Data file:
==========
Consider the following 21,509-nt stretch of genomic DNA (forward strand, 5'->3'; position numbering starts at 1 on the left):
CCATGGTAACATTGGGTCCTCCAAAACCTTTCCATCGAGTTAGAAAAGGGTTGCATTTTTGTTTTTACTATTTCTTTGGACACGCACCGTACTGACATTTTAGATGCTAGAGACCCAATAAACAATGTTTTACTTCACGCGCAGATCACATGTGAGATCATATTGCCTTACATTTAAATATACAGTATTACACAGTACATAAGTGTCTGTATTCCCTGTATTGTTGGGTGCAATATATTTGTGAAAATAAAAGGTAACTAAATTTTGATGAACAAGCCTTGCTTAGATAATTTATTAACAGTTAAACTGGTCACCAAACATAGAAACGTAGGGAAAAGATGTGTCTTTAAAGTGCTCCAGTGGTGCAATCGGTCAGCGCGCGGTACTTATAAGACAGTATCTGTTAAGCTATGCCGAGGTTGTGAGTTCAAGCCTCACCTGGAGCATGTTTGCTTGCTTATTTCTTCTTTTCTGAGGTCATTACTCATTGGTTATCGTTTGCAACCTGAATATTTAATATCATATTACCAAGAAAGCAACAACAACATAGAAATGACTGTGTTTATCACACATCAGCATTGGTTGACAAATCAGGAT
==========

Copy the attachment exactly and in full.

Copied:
Consider the following 21,509-nt stretch of genomic DNA (forward strand, 5'->3'; position numbering starts at 1 on the left):
CCATGGTAACATTGGGTCCTCCAAAACCTTTCCATCGAGTTAGAAAAGGGTTGCATTTTTGTTTTTACTATTTCTTTGGACACGCACCGTACTGACATTTTAGATGCTAGAGACCCAATAAACAATGTTTTACTTCACGCGCAGATCACATGTGAGATCATATTGCCTTACATTTAAATATACAGTATTACACAGTACATAAGTGTCTGTATTCCCTGTATTGTTGGGTGCAATATATTTGTGAAAATAAAAGGTAACTAAATTTTGATGAACAAGCCTTGCTTAGATAATTTATTAACAGTTAAACTGGTCACCAAACATAGAAACGTAGGGAAAAGATGTGTCTTTAAAGTGCTCCAGTGGTGCAATCGGTCAGCGCGCGGTACTTATAAGACAGTATCTGTTAAGCTATGCCGAGGTTGTGAGTTCAAGCCTCACCTGGAGCATGTTTGCTTGCTTATTTCTTCTTTTCTGAGGTCATTACTCATTGGTTATCGTTTGCAACCTGAATATTTAATATCATATTACCAAGAAAGCAACAACAACATAGAAATGACTGTGTTTATCACACATCAGCATTGGTTGACAAATCAGGAT